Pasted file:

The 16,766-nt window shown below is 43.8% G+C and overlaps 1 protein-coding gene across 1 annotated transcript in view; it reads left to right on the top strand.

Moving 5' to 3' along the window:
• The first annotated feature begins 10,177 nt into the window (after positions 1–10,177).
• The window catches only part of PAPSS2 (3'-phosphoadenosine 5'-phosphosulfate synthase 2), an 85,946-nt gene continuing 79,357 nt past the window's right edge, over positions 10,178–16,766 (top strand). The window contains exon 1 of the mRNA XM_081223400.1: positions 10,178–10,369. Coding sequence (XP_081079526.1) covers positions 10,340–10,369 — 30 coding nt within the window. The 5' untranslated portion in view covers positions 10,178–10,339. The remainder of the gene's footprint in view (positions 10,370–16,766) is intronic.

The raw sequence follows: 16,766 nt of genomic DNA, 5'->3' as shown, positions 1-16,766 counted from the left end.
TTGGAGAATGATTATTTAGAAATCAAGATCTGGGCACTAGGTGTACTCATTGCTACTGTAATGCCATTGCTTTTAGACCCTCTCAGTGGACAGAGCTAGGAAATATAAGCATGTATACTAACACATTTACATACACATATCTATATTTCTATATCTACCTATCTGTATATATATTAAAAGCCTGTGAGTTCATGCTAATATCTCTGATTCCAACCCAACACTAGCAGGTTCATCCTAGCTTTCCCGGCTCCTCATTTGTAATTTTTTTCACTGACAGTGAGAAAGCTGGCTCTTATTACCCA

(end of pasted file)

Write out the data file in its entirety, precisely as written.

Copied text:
The 16,766-nt window shown below is 43.8% G+C and overlaps 1 protein-coding gene across 1 annotated transcript in view; it reads left to right on the top strand.

Moving 5' to 3' along the window:
• The first annotated feature begins 10,177 nt into the window (after positions 1–10,177).
• The window catches only part of PAPSS2 (3'-phosphoadenosine 5'-phosphosulfate synthase 2), an 85,946-nt gene continuing 79,357 nt past the window's right edge, over positions 10,178–16,766 (top strand). The window contains exon 1 of the mRNA XM_081223400.1: positions 10,178–10,369. Coding sequence (XP_081079526.1) covers positions 10,340–10,369 — 30 coding nt within the window. The 5' untranslated portion in view covers positions 10,178–10,339. The remainder of the gene's footprint in view (positions 10,370–16,766) is intronic.

The raw sequence follows: 16,766 nt of genomic DNA, 5'->3' as shown, positions 1-16,766 counted from the left end.
TTGGAGAATGATTATTTAGAAATCAAGATCTGGGCACTAGGTGTACTCATTGCTACTGTAATGCCATTGCTTTTAGACCCTCTCAGTGGACAGAGCTAGGAAATATAAGCATGTATACTAACACATTTACATACACATATCTATATTTCTATATCTACCTATCTGTATATATATTAAAAGCCTGTGAGTTCATGCTAATATCTCTGATTCCAACCCAACACTAGCAGGTTCATCCTAGCTTTCCCGGCTCCTCATTTGTAATTTTTTTCACTGACAGTGAGAAAGCTGGCTCTTATTACCCA